2. Chang, G. C. andT. D. Dickey. 1999. Partitioning in situ total spectral absorption by use of moored spectral absorption-attenuation meters.Applied Optics 38:3876–3887.CrossRefGoogle Scholar
  3. Dickey, T., D. Frye, H. Jannasch, E. Boyle, D. Manov, D. Sigurdson, J. McNeil, M. Stramska, A. Michaels, N. Nelson, D. Siegel, G. Chang, J. Wu andA. Knap. 1998. Initial results from the Bermuda testbed mooring program.Deep-Sea Research 145:771–794.Google Scholar
  4. Gallegos, C. L. 1992. Photosynthesis, productivity, and species composition in a eutrophic sub-estuary: Comparison of bloom and non-bloom assemblages.Marine Ecology Progress Series 81:257–267.CrossRefGoogle Scholar
  5. Gallegos, C. L. 1994. Refining habitat requirements of submersed aquatic vegetation: Role of optical models.Estuaries 17:198–219.CrossRefGoogle Scholar
  6. Gallegos, C. L. 2001. Calculating optical water quality targets to restore and protect submersed aquatic vegetation: Overcoming problems in partitioning the diffuse attenuation coefficient for photosynthetically active radiation.Estuaries 24:381–397.CrossRefGoogle Scholar
  7. Gallegos, C. L., D. L. Correll, andJ. W. Pierce. 1990. Modeling spectral diffuse attenuation, absorption, and scattering coefficients in a turbid estuary.Limnology and Oceanography 35: 1486–1502.Google Scholar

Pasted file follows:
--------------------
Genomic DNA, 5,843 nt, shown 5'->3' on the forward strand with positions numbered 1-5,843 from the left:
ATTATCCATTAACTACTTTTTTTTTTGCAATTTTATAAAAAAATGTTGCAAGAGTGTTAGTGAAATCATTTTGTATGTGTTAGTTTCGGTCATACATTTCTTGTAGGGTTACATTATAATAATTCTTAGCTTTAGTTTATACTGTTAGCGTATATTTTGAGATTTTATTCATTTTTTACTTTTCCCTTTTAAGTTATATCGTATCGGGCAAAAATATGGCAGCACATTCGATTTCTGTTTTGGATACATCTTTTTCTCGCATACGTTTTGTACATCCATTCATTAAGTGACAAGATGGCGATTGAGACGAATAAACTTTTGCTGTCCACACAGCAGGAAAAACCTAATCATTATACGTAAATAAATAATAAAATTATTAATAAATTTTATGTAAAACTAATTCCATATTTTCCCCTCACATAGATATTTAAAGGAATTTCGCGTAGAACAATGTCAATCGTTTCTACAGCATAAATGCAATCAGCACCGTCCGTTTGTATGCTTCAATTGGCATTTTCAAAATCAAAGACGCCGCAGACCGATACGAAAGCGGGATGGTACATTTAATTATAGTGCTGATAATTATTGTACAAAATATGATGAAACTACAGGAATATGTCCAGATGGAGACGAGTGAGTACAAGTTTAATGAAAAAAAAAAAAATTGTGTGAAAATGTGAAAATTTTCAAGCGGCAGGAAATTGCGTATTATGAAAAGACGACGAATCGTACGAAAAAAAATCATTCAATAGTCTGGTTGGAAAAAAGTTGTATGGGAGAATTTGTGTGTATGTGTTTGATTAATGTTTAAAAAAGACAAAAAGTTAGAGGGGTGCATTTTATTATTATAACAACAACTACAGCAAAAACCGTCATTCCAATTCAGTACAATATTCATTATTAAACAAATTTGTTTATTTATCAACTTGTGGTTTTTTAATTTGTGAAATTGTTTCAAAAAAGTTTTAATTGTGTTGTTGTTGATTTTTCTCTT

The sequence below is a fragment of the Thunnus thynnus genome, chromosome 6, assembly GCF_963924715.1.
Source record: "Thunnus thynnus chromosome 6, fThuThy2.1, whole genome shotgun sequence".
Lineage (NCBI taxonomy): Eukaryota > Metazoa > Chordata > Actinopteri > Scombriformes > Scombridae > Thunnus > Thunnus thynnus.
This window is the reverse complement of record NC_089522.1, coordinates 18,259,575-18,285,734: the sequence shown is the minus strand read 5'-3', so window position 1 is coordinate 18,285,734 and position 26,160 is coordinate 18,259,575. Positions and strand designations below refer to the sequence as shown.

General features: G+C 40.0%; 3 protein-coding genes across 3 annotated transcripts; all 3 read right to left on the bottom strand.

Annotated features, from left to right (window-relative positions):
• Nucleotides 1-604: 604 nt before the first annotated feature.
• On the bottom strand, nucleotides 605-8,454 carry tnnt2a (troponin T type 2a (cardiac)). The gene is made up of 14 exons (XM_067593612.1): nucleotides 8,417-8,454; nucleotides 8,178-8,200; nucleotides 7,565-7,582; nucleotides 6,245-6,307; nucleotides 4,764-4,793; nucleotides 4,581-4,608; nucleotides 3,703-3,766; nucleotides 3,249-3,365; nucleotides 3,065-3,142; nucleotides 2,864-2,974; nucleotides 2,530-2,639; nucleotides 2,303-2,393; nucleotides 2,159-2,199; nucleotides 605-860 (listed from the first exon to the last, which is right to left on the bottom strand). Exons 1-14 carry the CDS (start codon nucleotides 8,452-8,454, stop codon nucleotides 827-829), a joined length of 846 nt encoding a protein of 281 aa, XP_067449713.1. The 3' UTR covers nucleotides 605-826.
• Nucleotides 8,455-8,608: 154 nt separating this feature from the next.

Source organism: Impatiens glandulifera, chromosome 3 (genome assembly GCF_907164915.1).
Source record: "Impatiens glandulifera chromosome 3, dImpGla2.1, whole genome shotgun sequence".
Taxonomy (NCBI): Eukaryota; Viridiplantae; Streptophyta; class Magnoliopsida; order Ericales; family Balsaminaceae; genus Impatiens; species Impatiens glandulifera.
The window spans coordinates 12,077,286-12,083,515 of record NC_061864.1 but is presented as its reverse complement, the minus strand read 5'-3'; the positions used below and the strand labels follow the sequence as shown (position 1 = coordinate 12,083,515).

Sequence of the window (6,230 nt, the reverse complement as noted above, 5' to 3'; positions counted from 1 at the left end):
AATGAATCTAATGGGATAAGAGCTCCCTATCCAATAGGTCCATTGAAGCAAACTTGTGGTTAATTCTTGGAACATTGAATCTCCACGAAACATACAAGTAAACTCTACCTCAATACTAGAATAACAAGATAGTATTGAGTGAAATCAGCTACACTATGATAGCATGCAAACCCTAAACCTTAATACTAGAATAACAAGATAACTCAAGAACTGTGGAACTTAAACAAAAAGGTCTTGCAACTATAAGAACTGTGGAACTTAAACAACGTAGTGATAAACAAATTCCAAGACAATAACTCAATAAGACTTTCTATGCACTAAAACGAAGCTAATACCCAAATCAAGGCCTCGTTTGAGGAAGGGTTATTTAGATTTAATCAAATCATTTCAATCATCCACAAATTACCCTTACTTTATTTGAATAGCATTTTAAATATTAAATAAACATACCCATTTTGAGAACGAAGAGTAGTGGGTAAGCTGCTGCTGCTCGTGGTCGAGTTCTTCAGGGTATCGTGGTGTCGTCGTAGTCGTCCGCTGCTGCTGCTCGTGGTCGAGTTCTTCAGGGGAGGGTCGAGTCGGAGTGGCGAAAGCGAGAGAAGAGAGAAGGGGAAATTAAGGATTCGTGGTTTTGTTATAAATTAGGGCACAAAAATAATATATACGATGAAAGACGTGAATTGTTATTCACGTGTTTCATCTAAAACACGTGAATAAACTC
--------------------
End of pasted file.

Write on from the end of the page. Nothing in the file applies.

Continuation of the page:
8. Gallegos, C. L. andT. E. Jordan. 1997. Seasonal progression of factors limiting phytoplankton pigment biomass in the Rhode River estuary, Maryland (USA). II. Modeling N versus P limitation.Marine Ecology Progress Series 161:199–212.CrossRefGoogle Scholar
  9. Gallegos, C. L., T. E. Jordan, andD. L. Correll. 1992. Eventscale response of phytoplankton to watershed inputs in a subestuary: Timing, magnitude, and location of phytoplankton blooms.Limnology and Oceanography 37:813–828.Google Scholar
  10. Gallegos, C. L. andP. J. Neale. 2002. Partitioning spectral absorption in case 2 waters: Discrimination of dissolved and particulate components.Applied Optics 41:4220–4233.CrossRefGoogle Scholar
  11. Han, G. C. 1974. Salt balance and exchange in the Rhode River, a tributary embayment to the Chesapeake Bay. Ph.D. Dissertation, The Johns Hopkins University, Baltimore, Maryland.Google Scholar
  12. Harding, L. W. J. andD. W. Coats, 1988. Photosynthetic physiology of the dinoflagellate,Prorocentrum mariae-lebouriae, during its subpycnocline transport in Chesapeake Bay.Journal of Phycology 24:77–89.CrossRefGoogle Scholar
  13. Huslin, A. 2001. Bay grasses slow to gain, report says. Washington Post. May 24, 2001.Google Scholar
  14. Hyland, T. 2001. Bay grasses slipping in area rivers. The Capital Online, May 24, 2001.Google Scholar
  15. Jeffrey, S. W. andG. F. Humphrey. 1975. New spectrophotometric equations for determining chlorophyll,a, b, c1, andc2 in higher plants, algae and natural phytoplankton.Biochemie und Physiologie der Pflanzen 167:191–194.Google Scholar
  16. Jordan, T. E., D. L. Correll, J. Miklas, andD. E. Weller. 1991a. Nutrients and chlorophyll at the interface of a watershed and an estuary.Limnology and Oceanography 36:251–267.Google Scholar